2. Not to be prickly but when the martyrs being remembered are from 500 years ago this smacks of making ourselves feel better because we aren't willing to pay the price others are willing to pay in the here and now. Perhaps I am missing some examples, but most martyrs are people who died for their faith. That's all fine, but in the end self serving. No one is killing Mennonites for their faith anymore. The soldier or police officer often dies for the sake of other people. Given the choice between the blood of the martyrs or the blood of the cross, I have a sneaking suspicion that those liberated from the concentration camps were more grateful for the blood of the soldier. It was Federal Marshals, not rings of Anabaptists, that made sure Ruby Bridges got to school safely every day. Desmond Doss is a great example of someone who showed he was willing to make the sacrifice, but he is a rare example, and even his sacrifice was facilitated my men willing to do the actual dirty work. Non-violent talk is cheap when you live in a country like the US, or the West in general, where the rule of law has been established and maintained both others who were willing to use violence to those ends. If non-violence is the way to go, where are the non-violent states? Rather than scolding all of us who are willing to shed blood, both our own and others, in the pursuit of protecting the innocent and pursue justice, why not go and show us all how it's done? Set up a non-violent state and see how long it lasts. Or like the Libertarians and Communists is this just an academic exercise in Utopianism and completely unworkable in the actual world we live in?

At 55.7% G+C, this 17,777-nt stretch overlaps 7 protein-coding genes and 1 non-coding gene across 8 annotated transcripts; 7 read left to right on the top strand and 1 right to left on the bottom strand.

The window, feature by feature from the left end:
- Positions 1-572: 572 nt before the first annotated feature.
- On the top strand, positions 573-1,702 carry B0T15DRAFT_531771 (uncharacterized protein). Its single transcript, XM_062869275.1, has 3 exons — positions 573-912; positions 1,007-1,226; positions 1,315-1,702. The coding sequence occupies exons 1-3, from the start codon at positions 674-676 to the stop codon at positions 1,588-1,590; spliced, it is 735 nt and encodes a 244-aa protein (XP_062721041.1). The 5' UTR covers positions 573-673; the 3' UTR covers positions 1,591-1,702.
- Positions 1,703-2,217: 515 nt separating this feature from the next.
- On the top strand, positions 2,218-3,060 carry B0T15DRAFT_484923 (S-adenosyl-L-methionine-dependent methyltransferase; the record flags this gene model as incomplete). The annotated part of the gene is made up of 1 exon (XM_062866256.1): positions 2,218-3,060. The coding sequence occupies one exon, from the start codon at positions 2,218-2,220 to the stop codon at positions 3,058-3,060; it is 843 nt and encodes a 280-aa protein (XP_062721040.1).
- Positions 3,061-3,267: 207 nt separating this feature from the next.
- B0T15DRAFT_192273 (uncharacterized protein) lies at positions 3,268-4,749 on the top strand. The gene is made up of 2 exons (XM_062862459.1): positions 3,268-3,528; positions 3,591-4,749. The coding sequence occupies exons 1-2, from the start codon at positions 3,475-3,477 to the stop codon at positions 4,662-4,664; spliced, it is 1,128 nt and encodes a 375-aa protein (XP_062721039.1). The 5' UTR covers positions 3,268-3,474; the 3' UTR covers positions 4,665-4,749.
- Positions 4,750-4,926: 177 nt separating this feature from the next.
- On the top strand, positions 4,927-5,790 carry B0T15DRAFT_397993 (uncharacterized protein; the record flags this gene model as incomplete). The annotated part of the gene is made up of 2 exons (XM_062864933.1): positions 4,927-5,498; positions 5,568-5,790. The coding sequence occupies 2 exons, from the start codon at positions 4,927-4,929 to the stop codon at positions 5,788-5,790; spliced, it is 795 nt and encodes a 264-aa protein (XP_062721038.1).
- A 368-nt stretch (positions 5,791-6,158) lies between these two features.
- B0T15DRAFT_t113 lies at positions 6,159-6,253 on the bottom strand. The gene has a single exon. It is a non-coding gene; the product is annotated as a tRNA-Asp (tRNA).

3. You might check out Martyrs Corner at Wesminster Abbey, where there are statues commemorating 10 famous 20th century martyrs:

    Grand Duchess Elizabeth of Russia, died 1918: Orthodox saint, killed by the Bolsheviks.
    Manche Masmeola, South Africa, died 1928: Anglican catechist, killed by her mother aged 16.
    Lucian Tapiedi, New Guinea, died 1942: Anglican, one of 12 killed by Japanese invaders.
    Maximilian Kolbe, Poland, died 1943: Roman Catholic saint, Franciscan, killed by the Nazis.